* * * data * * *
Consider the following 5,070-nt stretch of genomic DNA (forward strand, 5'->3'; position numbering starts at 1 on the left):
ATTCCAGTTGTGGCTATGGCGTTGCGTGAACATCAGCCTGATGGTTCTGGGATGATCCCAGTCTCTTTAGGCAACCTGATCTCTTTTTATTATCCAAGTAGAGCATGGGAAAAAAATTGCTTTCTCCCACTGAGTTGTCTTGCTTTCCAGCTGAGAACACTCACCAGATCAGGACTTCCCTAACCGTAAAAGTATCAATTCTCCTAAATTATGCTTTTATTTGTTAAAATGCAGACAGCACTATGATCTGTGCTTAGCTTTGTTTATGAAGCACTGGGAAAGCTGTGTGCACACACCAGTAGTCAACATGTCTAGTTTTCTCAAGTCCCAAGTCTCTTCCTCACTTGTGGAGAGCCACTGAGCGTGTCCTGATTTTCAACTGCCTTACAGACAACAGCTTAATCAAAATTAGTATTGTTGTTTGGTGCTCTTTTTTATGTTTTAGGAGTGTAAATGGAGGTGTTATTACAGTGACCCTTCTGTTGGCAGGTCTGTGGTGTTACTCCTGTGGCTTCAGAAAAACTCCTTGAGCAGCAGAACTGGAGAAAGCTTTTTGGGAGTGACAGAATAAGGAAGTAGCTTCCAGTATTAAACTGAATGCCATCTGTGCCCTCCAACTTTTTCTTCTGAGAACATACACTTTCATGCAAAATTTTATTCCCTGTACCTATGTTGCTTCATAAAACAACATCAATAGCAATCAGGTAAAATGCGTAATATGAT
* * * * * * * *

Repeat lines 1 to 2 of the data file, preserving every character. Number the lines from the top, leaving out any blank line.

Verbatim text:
Consider the following 5,070-nt stretch of genomic DNA (forward strand, 5'->3'; position numbering starts at 1 on the left):
ATTCCAGTTGTGGCTATGGCGTTGCGTGAACATCAGCCTGATGGTTCTGGGATGATCCCAGTCTCTTTAGGCAACCTGATCTCTTTTTATTATCCAAGTAGAGCATGGGAAAAAAATTGCTTTCTCCCACTGAGTTGTCTTGCTTTCCAGCTGAGAACACTCACCAGATCAGGACTTCCCTAACCGTAAAAGTATCAATTCTCCTAAATTATGCTTTTATTTGTTAAAATGCAGACAGCACTATGATCTGTGCTTAGCTTTGTTTATGAAGCACTGGGAAAGCTGTGTGCACACACCAGTAGTCAACATGTCTAGTTTTCTCAAGTCCCAAGTCTCTTCCTCACTTGTGGAGAGCCACTGAGCGTGTCCTGATTTTCAACTGCCTTACAGACAACAGCTTAATCAAAATTAGTATTGTTGTTTGGTGCTCTTTTTTATGTTTTAGGAGTGTAAATGGAGGTGTTATTACAGTGACCCTTCTGTTGGCAGGTCTGTGGTGTTACTCCTGTGGCTTCAGAAAAACTCCTTGAGCAGCAGAACTGGAGAAAGCTTTTTGGGAGTGACAGAATAAGGAAGTAGCTTCCAGTATTAAACTGAATGCCATCTGTGCCCTCCAACTTTTTCTTCTGAGAACATACACTTTCATGCAAAATTTTATTCCCTGTACCTATGTTGCTTCATAAAACAACATCAATAGCAATCAGGTAAAATGCGTAATATGAT